The budget passed today was a near total victory for New Hampshire’s Sun-King Sununu. Sun-King got everything he wanted and had to accept very little of what he did not want.
Let’s begin by stepping back and looking at the forest, rather than looking at this tree or that tree as the budget’s proponents have done.
I read an article that called the budget “transformative.” GIVE ME A BREAK! A budget that leaves Obamacare as State law in New Hampshire … a budget that allows biological males to continue to compete in girls’ sports … a budget that continues to base education policy on the misbegotten and nonsensical Claremont decisions “transformative”? “Status-quoative” would be a much more accurate description.
Indeed, most of the so-called “transformative” changes listed in this article are tax-cuts. Which makes the budget badly out-of-step with the concerns of rank-and-file GOP voters for whom banning (as opposed to, as this budget does, merely rebranding) Critical Race Theory is far, far more important than cutting taxes for woke corporations and the investor class.
While the improvement to education-choice is certainly a step in the right direction, the budget is more tepid than transformative … the Josiah-Sununu-Bartlett Center concedes that ONLY 30 percent of families with school-age children are eligible.
The budget’s treatment of Critical Race Theory represents a capitulation to Sun-King Sununu who threatened to veto an actual ban of CRT, HB 544. For one thing, unlike HB 544 it does not apply to private employers, which means woke corporations can continue to demean and dehumanize their employees. For another thing, it apparently contains an exception that allows the advocate of CRT to sidestep all the prohibitions:
II. Nothing in this section shall be construed to prohibit discussing, as part of a larger course of academic instruction, the historical existence of ideas and subjects identified in this section.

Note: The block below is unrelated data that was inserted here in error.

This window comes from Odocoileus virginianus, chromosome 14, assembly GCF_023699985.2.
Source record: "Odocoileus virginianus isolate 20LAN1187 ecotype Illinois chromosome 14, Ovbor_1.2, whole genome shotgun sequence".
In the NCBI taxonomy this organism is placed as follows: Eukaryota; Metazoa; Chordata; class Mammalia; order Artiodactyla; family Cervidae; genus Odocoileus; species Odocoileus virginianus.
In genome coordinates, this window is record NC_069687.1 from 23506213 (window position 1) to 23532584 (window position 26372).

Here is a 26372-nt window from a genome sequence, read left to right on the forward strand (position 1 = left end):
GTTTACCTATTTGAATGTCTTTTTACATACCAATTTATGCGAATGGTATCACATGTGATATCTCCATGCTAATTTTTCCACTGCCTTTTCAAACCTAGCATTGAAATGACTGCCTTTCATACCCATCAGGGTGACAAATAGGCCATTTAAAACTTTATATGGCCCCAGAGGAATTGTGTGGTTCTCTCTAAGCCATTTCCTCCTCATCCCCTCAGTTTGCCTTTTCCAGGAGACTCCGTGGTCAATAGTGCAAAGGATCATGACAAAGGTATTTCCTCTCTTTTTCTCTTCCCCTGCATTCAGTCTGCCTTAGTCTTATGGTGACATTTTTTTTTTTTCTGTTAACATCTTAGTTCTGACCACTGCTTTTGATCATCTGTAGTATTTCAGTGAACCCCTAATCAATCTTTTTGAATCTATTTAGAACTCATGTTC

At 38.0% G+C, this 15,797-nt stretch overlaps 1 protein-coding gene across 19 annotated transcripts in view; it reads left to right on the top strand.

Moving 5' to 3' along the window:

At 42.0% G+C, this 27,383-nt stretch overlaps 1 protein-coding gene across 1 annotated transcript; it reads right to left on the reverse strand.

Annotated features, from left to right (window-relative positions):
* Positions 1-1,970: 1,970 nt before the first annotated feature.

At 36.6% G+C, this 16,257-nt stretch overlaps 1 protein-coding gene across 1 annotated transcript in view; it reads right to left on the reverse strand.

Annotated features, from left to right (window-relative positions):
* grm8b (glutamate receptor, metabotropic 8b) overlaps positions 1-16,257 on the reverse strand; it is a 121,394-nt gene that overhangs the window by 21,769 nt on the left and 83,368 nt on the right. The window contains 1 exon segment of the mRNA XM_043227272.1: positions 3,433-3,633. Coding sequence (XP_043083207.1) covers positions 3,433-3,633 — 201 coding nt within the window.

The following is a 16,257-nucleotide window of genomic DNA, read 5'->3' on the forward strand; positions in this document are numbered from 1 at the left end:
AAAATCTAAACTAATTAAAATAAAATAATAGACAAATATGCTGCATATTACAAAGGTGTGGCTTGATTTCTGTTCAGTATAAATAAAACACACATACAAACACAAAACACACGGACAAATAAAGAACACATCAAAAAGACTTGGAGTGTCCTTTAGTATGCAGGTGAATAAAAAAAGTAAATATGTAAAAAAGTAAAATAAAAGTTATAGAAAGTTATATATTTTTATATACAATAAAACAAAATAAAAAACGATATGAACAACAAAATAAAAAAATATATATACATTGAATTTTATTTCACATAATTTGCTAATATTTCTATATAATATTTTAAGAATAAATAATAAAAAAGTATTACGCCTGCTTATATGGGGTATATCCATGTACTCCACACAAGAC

In other words, apparently it is ok to teach your students that white people are inherently racist as long as you do so under the guise of teaching them history.
And one final point. The addition of so many categories beyond race and sex seems to be a deliberate attempt to trivialize … or at least dismiss … the danger of CRT by broadening the law to the point of nonsensicality. For example:
I. No pupil in any public school in this state shall be taught, instructed, inculcated or compelled to express belief in, or support for, any one or more of the following: …
(b) That an individual, by virtue of his or her age, sex, gender identity, sexual orientation, race, creed, color, marital status, familial status, mental or physical disability, religion, or national origin, is inherently racist, sexist, or oppressive, whether consciously or unconsciously; …
Nobody is claiming that CRT is indoctrinating that people become racist when they reach a certain age … or when they get married … or any of the other superfluous categories added to HB 544. To add all these superfluous categories appears designed to make CRT merely a hypothetical threat WHEN IT IS NOT.
And finally a few words about the notion that not passing the budget would have given control over the budget process to the Democrats by necessitating 2/3 votes going forward. That could have been handled the same way that the U.S. Senate disposed of the filibuster for U.S. Supreme Court nominees: a GOP member raises a point of order that contradicts the 2/3 rule … the Speaker (or Senate President) then denies the point of order … then this ruling is appealed and overturned by a simple majority vote.
Well played, Sun-King Sununu. Well played.